Data Gems and the Value of Data

Data gemsIt’s been a while since I’ve had time to write – at least thoughtfully. We have been heads down since the beginning of the year finishing our user-centric data platform, data vault and permission-based data sharing service, and are excited to start moving into our next closed beta release shortly.

One of the biggest challenges with a product and model as different as ours – where individuals aggregate, own and use their personal data for their benefit – is demonstrating the real world value of such data and making it easy to manage in large amounts across one’s life. We developed the concept of a “data gem” to help make abstract, “lifeless” data more tangible and real, and to highlight its literal and figurative value (and where else would you store your gems but a vault!).

A data gem is discrete set of reusable, modular data that addresses some kind of activity, thing, issue or need. The three examples in the image are a Wi-Fi gem, which contains information about my router and how to access my Wi-Fi network, an Air Travel Preferences gem, which contains information about how I like to fly, and a Car Insurance gem, which effectively replaces the print or PDF car insurance policies locked away in my filing cabinet or my hard drive with actionable, structured data. Some gems are for organizing information in your life, while others are designed for sharing, and yet others for commercial activities.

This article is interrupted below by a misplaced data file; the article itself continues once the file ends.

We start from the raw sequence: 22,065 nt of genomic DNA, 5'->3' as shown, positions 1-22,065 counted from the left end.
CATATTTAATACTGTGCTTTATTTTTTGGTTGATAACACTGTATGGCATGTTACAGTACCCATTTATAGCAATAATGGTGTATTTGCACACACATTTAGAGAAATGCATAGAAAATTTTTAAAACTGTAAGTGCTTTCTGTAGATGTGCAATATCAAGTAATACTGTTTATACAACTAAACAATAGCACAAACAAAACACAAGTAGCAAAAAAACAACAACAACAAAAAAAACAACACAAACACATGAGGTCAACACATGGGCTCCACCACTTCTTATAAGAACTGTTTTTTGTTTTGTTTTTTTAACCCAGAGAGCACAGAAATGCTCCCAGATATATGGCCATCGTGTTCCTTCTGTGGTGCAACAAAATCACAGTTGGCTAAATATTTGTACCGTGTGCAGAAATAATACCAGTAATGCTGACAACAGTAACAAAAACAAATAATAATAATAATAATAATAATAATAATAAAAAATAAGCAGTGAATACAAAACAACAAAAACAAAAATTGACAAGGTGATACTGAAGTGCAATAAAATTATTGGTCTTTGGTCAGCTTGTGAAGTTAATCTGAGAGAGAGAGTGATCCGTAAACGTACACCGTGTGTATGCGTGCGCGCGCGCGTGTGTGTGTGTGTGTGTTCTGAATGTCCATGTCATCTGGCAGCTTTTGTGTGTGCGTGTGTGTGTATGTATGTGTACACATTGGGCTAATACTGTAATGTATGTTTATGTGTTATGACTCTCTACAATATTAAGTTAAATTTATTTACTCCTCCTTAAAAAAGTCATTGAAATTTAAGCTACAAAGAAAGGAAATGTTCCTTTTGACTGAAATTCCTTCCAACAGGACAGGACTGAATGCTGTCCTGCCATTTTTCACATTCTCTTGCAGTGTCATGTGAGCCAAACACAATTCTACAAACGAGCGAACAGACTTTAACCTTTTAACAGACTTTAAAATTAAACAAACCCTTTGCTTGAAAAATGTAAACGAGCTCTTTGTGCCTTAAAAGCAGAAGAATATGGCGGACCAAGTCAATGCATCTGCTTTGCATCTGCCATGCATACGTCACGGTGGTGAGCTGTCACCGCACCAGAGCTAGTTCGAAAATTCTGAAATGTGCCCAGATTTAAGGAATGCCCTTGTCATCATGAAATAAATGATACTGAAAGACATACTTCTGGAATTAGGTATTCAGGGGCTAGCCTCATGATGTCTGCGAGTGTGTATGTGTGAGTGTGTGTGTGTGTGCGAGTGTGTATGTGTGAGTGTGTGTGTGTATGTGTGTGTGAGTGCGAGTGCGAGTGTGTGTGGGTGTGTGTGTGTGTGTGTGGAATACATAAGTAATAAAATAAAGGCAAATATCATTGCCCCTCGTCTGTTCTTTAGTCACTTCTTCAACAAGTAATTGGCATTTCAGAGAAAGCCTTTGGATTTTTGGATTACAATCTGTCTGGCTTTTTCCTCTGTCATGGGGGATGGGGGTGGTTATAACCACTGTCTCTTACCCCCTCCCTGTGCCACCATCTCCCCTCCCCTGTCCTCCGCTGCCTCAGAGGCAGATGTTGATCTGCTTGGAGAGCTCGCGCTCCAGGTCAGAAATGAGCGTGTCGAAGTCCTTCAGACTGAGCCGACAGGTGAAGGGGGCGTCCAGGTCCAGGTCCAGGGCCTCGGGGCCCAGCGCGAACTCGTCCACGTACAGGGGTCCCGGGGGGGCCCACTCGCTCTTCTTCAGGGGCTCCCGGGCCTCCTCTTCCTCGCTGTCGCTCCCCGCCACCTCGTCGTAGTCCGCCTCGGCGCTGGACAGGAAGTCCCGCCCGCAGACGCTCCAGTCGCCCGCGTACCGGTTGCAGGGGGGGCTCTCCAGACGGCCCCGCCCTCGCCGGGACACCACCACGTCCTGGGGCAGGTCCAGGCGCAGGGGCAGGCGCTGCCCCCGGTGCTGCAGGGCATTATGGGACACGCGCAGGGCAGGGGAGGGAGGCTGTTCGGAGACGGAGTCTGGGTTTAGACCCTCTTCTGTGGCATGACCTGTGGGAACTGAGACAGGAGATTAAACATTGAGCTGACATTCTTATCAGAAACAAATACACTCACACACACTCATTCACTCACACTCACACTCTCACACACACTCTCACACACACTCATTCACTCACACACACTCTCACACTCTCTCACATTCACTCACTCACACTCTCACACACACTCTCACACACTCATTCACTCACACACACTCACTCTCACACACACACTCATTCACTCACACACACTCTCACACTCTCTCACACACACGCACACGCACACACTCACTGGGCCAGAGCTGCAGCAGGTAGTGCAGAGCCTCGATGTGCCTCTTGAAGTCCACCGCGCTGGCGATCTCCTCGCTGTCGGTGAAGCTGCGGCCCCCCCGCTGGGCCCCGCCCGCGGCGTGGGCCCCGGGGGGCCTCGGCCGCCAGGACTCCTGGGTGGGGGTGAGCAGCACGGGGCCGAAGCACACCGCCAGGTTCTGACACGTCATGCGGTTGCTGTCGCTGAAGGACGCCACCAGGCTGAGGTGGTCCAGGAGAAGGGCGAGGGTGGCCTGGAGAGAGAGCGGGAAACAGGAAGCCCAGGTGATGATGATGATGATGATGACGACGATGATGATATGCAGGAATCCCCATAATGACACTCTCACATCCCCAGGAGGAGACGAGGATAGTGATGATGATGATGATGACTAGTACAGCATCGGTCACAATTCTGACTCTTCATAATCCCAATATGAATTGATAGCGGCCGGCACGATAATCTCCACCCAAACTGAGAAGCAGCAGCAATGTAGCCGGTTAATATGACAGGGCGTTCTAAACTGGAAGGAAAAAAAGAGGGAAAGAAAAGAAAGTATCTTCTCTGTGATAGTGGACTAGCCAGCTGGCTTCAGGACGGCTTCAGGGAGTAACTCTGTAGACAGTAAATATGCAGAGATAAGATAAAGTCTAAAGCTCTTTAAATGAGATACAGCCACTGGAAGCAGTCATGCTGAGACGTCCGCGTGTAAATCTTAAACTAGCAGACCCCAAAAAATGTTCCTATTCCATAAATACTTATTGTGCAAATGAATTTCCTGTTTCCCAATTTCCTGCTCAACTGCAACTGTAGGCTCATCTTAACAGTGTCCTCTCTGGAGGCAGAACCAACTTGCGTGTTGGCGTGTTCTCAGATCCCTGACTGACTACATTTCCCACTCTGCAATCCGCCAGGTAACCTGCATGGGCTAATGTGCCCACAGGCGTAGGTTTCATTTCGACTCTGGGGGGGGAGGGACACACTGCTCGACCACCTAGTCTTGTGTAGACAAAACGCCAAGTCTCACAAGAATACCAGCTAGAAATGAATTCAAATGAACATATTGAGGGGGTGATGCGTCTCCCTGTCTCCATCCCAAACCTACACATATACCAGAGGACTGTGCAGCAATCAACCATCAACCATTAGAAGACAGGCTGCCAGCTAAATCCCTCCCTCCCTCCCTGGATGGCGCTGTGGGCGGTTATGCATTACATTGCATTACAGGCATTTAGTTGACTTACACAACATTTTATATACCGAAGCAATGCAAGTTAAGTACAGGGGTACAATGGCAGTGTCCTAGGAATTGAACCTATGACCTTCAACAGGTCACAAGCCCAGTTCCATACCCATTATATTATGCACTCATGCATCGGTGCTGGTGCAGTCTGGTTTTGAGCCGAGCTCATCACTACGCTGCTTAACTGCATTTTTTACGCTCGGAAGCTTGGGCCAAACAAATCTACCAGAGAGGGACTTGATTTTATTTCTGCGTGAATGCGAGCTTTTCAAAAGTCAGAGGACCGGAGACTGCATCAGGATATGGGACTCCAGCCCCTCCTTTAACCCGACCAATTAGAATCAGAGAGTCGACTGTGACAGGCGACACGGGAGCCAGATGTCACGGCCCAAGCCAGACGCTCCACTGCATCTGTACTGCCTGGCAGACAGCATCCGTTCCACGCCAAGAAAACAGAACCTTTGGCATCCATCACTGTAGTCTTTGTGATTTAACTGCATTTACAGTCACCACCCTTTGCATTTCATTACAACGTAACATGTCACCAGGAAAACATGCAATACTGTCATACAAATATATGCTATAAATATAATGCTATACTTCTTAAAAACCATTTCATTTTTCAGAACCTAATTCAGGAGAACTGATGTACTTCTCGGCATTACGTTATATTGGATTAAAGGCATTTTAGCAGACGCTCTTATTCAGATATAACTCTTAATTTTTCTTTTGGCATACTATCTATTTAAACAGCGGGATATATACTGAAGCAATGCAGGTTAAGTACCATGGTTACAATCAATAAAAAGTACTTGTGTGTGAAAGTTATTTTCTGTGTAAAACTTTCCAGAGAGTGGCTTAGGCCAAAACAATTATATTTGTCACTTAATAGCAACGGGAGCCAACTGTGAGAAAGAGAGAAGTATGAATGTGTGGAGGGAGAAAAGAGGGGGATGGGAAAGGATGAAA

The bright orange circle is Personal’s particular take on how a data gem might look, but the concept goes beyond our implementation. As we developed them, you can enter or import data once and have it populate the same fields across multiple gems. They are also designed to be modular so they can be easily combined when shared with others. For example, a babysitter could easily be granted access to related gems on the kids, the home, the television, and emergency contacts. The granularity of gems also allows a high degree of control over how much information is shared with others without creating burdensome user controls.

We have created about 100 gems so far, and are starting to engage others to define new gems and standards for making them as interoperable as possible. I would enjoy hearing your thoughts. S.